When we launched our Social Media Makeover Challenge two weeks ago, I couldn’t help but wonder, why am I just now doing this? As an editor and digitally obsessed millennial, I seem to subconsciously always have my phone in front of my face. That doesn’t go to say that I’m not the only one constantly taking a million photos of my dog doing the same things she’s always done, or that I don’t find any excuse to go out and try the new foodie and alcohol-infused establishments the music capital of Texas has to offer—all that deserve a table #selfie photoshoot, of course. But, as I grow older, and all of our phone-to-hand relationships grow stronger, I realize that those boot-stomping, tequila-slamming belly laughs and ‘I know exactly what you’re thinking‘, eye winks across the table become fewer and far between.
I don’t know about y’all, but to me, there’s nothing sexier than a good ‘I’m with you‘ eye wink. Isn’t it funny how the smallest form of communication can change not only your entire confidence at the dinner table, but also strengthen your whole vibe with that person in just an instant? This is exactly what Austin-based interior designer, TV host, and Camille Styles’ favorite DIY gal, Claire Zinnecker, strives to do with her #RealReality series on Instagram. To Claire (and 99.999% of us), Instagram is both a blessing and a curse. It can serve to be a beautiful tool for connection and empowerment, but, it can also suck us down a lonely and self-destructive rabbit’s hole that’s anything but.
Read on to see how Claire is bringing things out from under the rug and onto the table with her #RealReality series, and her tips for building stronger connections with others, and most importantly, with ourselves.
Describe your relationship with social media—the good, bad, and the ugly.
Social media has been an incredible branding and company building tool for me. I have gained friends, long-term collaborations, and clients. I originally started Instagram in order to share something beautiful every day, and it turned into a way for me to shape my own personal aesthetic. As it gained traction it has definitely lost some of that magic, and I find myself spending more time comparing myself to others and spiraling into a social media depression filled with anxiety.
Explain the idea behind your #RealReality series. What sparked it?
Well to speak candidly, about a year and a half ago I was in a really low low place. I had a fall out with a client whom I considered a friend, a painful breakup, and felt like my world was just crashing down. My ex began dating someone incredibly beautiful and when I looked at her Instagram (like any girl does), I felt completely worthless. I decided one day that would no longer allow social media to steal my confidence, and I sure as hell wouldn’t let my Instagram ever make anyone feel less than.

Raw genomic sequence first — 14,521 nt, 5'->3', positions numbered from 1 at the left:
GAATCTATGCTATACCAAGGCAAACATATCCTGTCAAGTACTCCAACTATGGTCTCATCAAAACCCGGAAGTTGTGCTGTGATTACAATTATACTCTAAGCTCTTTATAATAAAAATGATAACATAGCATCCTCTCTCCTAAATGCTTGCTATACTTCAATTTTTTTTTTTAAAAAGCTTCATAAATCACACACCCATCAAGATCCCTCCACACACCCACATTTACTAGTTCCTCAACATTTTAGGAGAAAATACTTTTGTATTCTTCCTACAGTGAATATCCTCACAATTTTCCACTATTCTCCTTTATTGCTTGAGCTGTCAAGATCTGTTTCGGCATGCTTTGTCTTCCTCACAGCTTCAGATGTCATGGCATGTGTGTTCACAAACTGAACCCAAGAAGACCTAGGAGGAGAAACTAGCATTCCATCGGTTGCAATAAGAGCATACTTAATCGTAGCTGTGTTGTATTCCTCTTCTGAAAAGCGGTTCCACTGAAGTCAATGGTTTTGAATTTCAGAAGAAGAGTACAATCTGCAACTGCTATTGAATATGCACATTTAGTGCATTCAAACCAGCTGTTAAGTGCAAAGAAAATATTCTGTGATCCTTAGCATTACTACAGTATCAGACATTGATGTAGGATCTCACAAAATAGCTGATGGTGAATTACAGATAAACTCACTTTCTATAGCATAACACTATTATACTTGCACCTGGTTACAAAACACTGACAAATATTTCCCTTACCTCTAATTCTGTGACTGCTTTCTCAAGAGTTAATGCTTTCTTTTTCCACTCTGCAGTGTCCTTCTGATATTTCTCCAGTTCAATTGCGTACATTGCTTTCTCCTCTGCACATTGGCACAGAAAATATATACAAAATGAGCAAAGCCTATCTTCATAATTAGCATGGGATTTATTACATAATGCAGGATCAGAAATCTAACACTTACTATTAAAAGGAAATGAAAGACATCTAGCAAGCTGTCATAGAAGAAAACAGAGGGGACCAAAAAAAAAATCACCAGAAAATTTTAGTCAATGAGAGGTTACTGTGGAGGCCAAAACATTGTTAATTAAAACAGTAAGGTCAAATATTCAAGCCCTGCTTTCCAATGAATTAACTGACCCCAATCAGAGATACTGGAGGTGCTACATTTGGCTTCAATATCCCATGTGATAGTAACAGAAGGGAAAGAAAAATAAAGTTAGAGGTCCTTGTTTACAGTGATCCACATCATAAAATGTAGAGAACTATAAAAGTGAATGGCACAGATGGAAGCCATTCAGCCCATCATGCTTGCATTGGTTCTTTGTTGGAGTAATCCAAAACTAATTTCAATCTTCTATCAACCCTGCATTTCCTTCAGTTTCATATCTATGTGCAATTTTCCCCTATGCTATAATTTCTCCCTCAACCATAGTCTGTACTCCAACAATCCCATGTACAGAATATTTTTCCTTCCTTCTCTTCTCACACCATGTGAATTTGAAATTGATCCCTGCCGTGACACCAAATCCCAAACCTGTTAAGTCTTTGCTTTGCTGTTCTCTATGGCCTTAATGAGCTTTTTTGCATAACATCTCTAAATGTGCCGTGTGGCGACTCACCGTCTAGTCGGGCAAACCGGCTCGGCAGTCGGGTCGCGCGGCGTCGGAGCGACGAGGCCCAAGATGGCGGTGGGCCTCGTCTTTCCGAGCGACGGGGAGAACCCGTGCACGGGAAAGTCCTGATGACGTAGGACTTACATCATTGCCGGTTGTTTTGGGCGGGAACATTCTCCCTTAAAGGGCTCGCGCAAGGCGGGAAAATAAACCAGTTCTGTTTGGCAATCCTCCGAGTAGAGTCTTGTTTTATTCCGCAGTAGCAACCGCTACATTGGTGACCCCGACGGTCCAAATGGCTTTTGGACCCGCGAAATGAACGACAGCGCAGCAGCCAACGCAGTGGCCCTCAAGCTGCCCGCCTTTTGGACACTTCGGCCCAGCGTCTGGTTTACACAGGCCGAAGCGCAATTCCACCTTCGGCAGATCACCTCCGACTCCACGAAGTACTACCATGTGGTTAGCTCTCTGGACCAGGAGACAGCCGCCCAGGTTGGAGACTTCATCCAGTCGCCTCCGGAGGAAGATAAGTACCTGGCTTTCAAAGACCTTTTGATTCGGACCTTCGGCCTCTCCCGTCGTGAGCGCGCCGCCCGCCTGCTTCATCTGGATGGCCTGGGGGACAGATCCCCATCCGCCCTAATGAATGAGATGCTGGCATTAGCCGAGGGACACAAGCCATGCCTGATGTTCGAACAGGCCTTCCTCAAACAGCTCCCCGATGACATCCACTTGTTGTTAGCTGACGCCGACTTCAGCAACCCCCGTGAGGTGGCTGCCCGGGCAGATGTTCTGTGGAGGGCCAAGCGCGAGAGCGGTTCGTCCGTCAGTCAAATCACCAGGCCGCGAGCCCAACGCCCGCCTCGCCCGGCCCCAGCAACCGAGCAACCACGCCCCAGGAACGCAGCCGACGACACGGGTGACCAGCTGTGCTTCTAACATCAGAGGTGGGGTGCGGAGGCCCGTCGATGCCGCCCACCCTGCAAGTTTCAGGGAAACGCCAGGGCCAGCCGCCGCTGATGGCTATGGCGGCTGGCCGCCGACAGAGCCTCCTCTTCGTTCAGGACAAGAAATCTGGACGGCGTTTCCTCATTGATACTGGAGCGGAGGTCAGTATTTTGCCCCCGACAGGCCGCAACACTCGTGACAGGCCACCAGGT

Theodore Roosevelt said it best when he said, “Comparison is the thief of joy.”
How do you feel #RealReality could be helpful to others?
I love to post photos with thoughts I’m having (for instance, I’m so grumpy today and don’t know why), or to point out disasters in the photo (dog hair on the floor, laundry piling up, etc), or honest things about my looks (I haven’t washed my hair in 3 days). I feel like these are the things most people don’t like to share or admit in their social media accounts, yet these are the things we need to hear most!
Social media shouldn’t be a platform that makes people feel like they aren’t measuring up to the perfection they see in a snapshot of someone else’s life. That snapshot has been styled, cleaned, edited, facetuned, and (probably) more. That’s not what #RealReality is about. It’s about real life. Because real life is messy, and that’s okay. YOU ARE ENOUGH. And I constantly remind myself of that everyday. I want to inspire others to try and find beauty in the messiest situations, because no one is perfect, and life isn’t perfect.
What message do you hope to spread to your followers, and within the community?
I think we all need to realize that comparing ourselves to others is unhealthy and unrealistic. We are all human, and whether or not we decide to show that online is a personal choice, but seeing a photo and thinking that picture-perfect situation is someone’s reality is such a dangerous rabbit hole to go down. If anything or anyone causes you to feel less than or unworthy, then remove it from your life.
To quote Maya Angelou, “Success is liking yourself, liking what you do and liking how you do it.”
What have you learned about yourself as a result of sharing your #RealReality?
I’ve learned that being flawed is the best part about being me! I’m weird, sometimes disorganized, and not even close to perfect. But, for the first time in my 31 years I’ve accepted that, and now I genuinely enjoy it. I’ve lived so long striving to show everyone around me that I have it together, and when I finally took off that mask I not only gained a love for myself, but also so many new true friends! People like real. People want real. Because, people are real.
As Eckhart Tolle said, “The primary cause of unhappiness is never the situation, but your thoughts about it.” FACTS.
How do you deal with negative social media comments, and what advice do you have for others that may be experiencing the same thing?
Well, the response from my followers has been beyond supportive!! I get more messages from my #RealReality stories than I do from almost any other Instagram I post. Some even tag me in their own #RealReality stories. In fact, one woman wrote me and said that my account was one of the only ones she let her daughters look at. That meant the world to me. It’s all about empowering each other to do better and to be better. And the second we start to get away from that, well, what’s the point?
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